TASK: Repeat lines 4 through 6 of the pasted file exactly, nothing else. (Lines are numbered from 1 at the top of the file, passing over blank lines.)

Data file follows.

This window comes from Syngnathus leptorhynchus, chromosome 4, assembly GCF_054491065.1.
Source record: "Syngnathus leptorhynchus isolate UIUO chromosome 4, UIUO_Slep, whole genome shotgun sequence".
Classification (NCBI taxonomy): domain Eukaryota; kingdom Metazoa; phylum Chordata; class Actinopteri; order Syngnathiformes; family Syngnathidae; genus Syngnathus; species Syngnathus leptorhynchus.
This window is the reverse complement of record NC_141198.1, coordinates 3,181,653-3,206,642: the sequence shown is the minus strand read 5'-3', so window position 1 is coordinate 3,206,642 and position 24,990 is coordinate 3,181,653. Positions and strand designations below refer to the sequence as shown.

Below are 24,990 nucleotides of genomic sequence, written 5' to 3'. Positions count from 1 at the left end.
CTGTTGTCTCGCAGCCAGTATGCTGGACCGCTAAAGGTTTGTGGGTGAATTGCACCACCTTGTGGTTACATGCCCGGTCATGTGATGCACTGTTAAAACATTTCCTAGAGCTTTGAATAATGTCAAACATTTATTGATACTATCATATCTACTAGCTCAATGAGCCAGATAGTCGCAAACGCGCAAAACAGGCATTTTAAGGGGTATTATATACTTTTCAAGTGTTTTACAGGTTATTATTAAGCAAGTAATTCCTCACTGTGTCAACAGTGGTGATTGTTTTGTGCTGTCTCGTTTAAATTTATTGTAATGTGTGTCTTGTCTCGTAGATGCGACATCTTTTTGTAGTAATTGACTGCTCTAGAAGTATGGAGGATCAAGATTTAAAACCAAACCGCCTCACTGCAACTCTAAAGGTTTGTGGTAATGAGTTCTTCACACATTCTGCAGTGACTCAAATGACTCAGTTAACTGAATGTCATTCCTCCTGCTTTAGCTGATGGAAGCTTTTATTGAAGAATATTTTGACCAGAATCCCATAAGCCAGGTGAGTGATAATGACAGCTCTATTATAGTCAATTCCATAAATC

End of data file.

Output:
This window is the reverse complement of record NC_141198.1, coordinates 3,181,653-3,206,642: the sequence shown is the minus strand read 5'-3', so window position 1 is coordinate 3,206,642 and position 24,990 is coordinate 3,181,653. Positions and strand designations below refer to the sequence as shown.

Below are 24,990 nucleotides of genomic sequence, written 5' to 3'. Positions count from 1 at the left end.
CTGTTGTCTCGCAGCCAGTATGCTGGACCGCTAAAGGTTTGTGGGTGAATTGCACCACCTTGTGGTTACATGCCCGGTCATGTGATGCACTGTTAAAACATTTCCTAGAGCTTTGAATAATGTCAAACATTTATTGATACTATCATATCTACTAGCTCAATGAGCCAGATAGTCGCAAACGCGCAAAACAGGCATTTTAAGGGGTATTATATACTTTTCAAGTGTTTTACAGGTTATTATTAAGCAAGTAATTCCTCACTGTGTCAACAGTGGTGATTGTTTTGTGCTGTCTCGTTTAAATTTATTGTAATGTGTGTCTTGTCTCGTAGATGCGACATCTTTTTGTAGTAATTGACTGCTCTAGAAGTATGGAGGATCAAGATTTAAAACCAAACCGCCTCACTGCAACTCTAAAGGTTTGTGGTAATGAGTTCTTCACACATTCTGCAGTGACTCAAATGACTCAGTTAACTGAATGTCATTCCTCCTGCTTTAGCTGATGGAAGCTTTTATTGAAGAATATTTTGACCAGAATCCCATAAGCCAGGTGAGTGATAATGACAGCTCTATTATAGTCAATTCCATAAATC